A 20 foot section of sewer pipe that ruptured last week could be replaced within two days and the entire pipeline back in service in time for the long holiday weekend, the director of Miami-Dade Water and Sewer said yesterday. That would allow county officials to stop dumping raw sewage into the ocean off Miami Beach, alleviating the concerns of health officials and leading to a reopening of area beaches. Bill Brant, the director of the county's water and sewer department, described that timetable as a "best case scenario" after briefing Miami-Dade Mayor Alex Penelas and others on the status of the underwater repair job off the south-western tip of Miami Beach. Health officials said yesterday they were encouraged by the results of the latest water samples but that any decision on whether to reopen more beaches would have to wait until tomorrow when they expect to have more information.
4 July 2000 – Late last night, health authorities reopened the beaches between 54th Street in Miami Beach and 94th Street in Surfside, which had been closed for two weeks since sewage was diverted to an old pipeline off 74th Street. The decision followed final repairs on the burst pipeline that carries sewage from Miami Beach under Government Cut to a treatment plant on Virginia Key. The Miami-Dade Water and Sewer Department reported after 23.00 yesterday that all Miami Beach sewage was flowing to the Virginia Key treatment plant. Now, only the area near the outlet of the emergency pipe – from a mile offshore to 3.6 miles offshore – is off-limits for ocean sports enthusiasts. Crews completed replacement of a 20-foot stretch of 54-inch pipe yesterday morning beneath the waters of Miami Beach Marina. In the afternoon, they pumped tons of concrete over the new segment to seal it. On June 20, a contractor, working without proper permits, drove a piling through the rock-encased sewer main 20 feet underwater.
5 July 2000 – Sakhaun Island, Russia
Fuel oil from sunken Japanese my Takeo Maru has leaked and is forming a slick off Sakhalin Island, the Emergency Situations Ministry said yesterday. Winds first blew the 3km long and 300m wide slick out to sea, but then reversed and sent the oil lapping against piers in the port of Shakhtersk on the island, ministry spokeswoman Irina Andreyanova said. Vessels were splashing absorbent chemicals on the spill and using booms to control its flow. It was too early to assess ecological damage, she said. Takeo Maru sank off Sakhalin Island during a storm in 1979 with her fuel tanks full. Andreyanova said the oil leaked because a tank had rusted over the years and then ruptured. Divers have previously attempted to weld shut small holes in the tanks. Work was slowed by a dispute over whether Russia or Japan should pay for the work, according to news reports.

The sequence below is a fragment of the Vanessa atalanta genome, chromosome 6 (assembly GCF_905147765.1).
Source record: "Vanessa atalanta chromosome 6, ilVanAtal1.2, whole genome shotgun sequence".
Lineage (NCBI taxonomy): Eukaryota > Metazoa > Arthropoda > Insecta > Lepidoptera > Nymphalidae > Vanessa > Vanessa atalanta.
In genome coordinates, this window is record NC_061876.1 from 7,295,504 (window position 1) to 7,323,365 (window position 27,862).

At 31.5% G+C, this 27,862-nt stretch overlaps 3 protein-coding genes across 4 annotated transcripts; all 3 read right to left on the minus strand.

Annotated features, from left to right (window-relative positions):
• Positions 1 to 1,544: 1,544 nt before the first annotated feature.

7 July 200 – North Cape
A barge owner and others responsible for a 1996 oil spill which killed millions of lobsters and other wildlife off the Rhode Island coast, agreed yesterday to pay about $16 million to restore the Block Island Sound environment. In a civil settlement announced by the US Department of Justice, the company, its insurer and other parties agreed to pay more than $8 million to restore ponds, replenish shellfish and protect habitat for loons, sea birds and piping plovers. They also agreed to buy 1.25 million female lobsters to restock Block Island Sound over the next three to five years, a projected expected to cost at least $8 million. The agreement must still be approved by a federal judge. Tank barge North Cape, owned by Eklof Marine Corp of Staten Island, NY, ran aground during a storm on January 19, 1996, spilling 828,000 gallons of home heating oil in Block Island Sound. "Today's filing is the final chapter in a four-year struggle to restore the resources damaged during the North Cape oil spill," Governor Lincoln Almond said in a statement. To date, Eklof and other responsible parties have agreed to pay more than $50 million in criminal penalties and other spill-related costs. Eklof has since been taken over by K-Sea Transportation Corp. Deming Sherman, a lawyer representing K-Sea, said Thursday the company was pleased with the agreement. He said the company still faces a lawsuit by lobstermen and other claims it is trying to resolve privately.
5 July 2000 – Penn 460